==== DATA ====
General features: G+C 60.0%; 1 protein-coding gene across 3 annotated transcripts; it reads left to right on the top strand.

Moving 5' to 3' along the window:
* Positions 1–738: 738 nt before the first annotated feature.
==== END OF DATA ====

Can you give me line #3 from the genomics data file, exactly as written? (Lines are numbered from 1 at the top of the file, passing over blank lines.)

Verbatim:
* Positions 1–738: 738 nt before the first annotated feature.